What’s Wrong With Jay Z’s Tidal Streaming Music Service Plan

Now let me get this straight … piracy can be eradicated if artists just band together in the name of money?

That’s what Tidal is all about, cash: for the misguided artists who believe this latest subscription streaming service is their financial savior, but primarily for Jay Z, who used OPM (other people’s money) to buy the service recently for $56 million, with an eye on a big score.

But things don’t happen that way. Did Jay call PayPal co-founder Peter Thiel? If he did, he would have learned to go where there’s no competition. That’s how you win in the tech space. But Spotify’s got traction, Apple has a ton of cash, and Deezer and Rdio are players. If you think Tidal’s gonna walk right in and get huge market share, you probably believed iTunes Radio was gonna neuter Pandora. Hell, even Jimmy Iovine couldn’t neuter Spotify. Beats Music was a disaster in its initial incarnation. Give Jimmy credit for selling the enterprise to Apple, but without the profit-making headphones, there wouldn’t have been billions involved.

Spotify was successful because of the deep pockets of its owners, who were willing to lose on the way to winning. Beats Music did not have these deep pockets, and Tidal certainly does not, unless artists are all willing to kick in double-digit millions to turn the tide.

That’s what a venture capitalist does. To see Jay Z try to triumph in tech is like watching WME and CAA throw cash at investments/incubated projects. These are not their areas of expertise.

First and foremost, you’ve got to pay for Tidal. And therefore it’s dead on arrival. Just like Apple’s new music service. Because people love their money more than their favorite artists. And the kind of person who pledges devotion to Tidal artists — including Kanye West, Rihanna, Madonna, Jack White, Alicia Keys, J. Cole, Nicki Minaj and Daft Punk — is the kind who’s waiting for his parents to put cash on his debit card. Now if Tidal had a free tier … but it doesn’t. It can’t afford to lose that much money; it’s not about the long haul. Neither is the position of the artists on the stage. I’d be much more impressed if they all ankled their deals, got rid of the major labels and went it alone. That’s why they’re not making much money on Spotify — not because of the free tier, but because their deals suck. But these same deals apply on Tidal. They’ve got to license the music from their bosses. It’s utterly laughable, like nursery school kids plotting against the teacher.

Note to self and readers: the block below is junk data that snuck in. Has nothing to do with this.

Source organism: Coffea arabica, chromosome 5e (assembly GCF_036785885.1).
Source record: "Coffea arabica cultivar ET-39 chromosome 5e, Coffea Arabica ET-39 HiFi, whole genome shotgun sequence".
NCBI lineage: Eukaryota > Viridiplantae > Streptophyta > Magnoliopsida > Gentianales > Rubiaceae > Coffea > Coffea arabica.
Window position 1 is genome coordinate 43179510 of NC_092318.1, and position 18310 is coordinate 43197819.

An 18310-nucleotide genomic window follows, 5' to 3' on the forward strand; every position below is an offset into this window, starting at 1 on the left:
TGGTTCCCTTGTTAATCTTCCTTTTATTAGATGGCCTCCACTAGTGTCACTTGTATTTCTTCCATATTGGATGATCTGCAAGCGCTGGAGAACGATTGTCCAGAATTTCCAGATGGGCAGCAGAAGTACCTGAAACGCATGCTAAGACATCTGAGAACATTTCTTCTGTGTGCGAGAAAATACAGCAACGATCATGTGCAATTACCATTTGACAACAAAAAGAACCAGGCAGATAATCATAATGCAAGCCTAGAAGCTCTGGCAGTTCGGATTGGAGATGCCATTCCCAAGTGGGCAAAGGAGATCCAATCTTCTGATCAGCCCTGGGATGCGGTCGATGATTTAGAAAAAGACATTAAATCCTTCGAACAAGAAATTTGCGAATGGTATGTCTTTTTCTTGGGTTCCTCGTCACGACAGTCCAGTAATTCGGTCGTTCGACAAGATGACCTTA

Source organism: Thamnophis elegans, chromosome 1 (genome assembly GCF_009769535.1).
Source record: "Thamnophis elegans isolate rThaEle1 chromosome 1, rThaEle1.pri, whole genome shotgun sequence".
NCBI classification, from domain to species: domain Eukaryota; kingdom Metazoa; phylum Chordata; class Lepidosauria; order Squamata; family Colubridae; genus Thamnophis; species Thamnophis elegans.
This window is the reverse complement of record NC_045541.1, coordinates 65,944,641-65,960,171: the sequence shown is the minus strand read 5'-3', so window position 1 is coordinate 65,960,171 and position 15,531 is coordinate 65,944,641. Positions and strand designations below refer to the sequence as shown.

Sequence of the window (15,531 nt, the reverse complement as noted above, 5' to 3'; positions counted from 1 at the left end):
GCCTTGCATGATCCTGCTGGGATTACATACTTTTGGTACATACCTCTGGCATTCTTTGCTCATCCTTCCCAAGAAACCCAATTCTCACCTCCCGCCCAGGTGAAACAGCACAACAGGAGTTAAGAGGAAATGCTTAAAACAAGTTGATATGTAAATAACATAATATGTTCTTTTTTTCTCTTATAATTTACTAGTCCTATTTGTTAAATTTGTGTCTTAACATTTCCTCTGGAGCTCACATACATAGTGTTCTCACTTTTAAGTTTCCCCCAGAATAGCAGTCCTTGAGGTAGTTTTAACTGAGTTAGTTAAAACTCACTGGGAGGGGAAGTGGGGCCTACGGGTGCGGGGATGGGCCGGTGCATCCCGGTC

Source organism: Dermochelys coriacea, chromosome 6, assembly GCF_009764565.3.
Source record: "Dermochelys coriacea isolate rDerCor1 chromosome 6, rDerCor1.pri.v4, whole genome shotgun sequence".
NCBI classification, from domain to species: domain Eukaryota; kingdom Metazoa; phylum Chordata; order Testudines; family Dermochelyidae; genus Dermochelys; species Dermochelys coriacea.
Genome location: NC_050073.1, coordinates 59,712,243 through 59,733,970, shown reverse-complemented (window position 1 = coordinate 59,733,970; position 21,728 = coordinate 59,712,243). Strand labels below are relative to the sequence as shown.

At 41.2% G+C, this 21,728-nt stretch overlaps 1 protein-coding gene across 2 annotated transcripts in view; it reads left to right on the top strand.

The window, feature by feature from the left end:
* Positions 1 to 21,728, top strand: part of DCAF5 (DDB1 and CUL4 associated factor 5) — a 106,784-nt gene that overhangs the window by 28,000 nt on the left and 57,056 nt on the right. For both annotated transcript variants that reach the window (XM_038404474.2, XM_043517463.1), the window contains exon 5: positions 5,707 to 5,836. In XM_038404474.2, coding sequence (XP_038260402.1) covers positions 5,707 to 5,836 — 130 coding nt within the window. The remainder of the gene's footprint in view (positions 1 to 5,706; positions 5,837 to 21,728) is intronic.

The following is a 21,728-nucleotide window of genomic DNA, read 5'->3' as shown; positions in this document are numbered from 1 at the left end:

Sure, if you loaded Tidal with exclusive content, it would be attractive. But the iTunes Store wouldn’t promote your new release. That’s where your money is today. And what about future artists? How do they get a share of the pie?

Let’s say a new Hozier comes along, and Spotify outbids you; they certainly have deeper pockets. Then your monopoly on exclusive content falls apart, you Balkanize the landscape, and you hurt everybody in the ecosystem.

And artists can’t get along with themselves, never mind others. How do they decide whose album gets promoted and for how long? Furthermore, right now Tidal doesn’t have critical mass and artists need other platforms to succeed. You don’t expect retaliation? I do. I certainly expect artists to break ranks, to provide content to other companies, therefore dissipating the hegemony.

Maybe someone will buy Tidal, and everybody will get paid. But who is that company? Apple’s already got Beats. Facebook is about user-created content. Amazon is not about acquisitions. And Google already owns streaming music, with YouTube.

Why don’t these artists go home and write compelling music?

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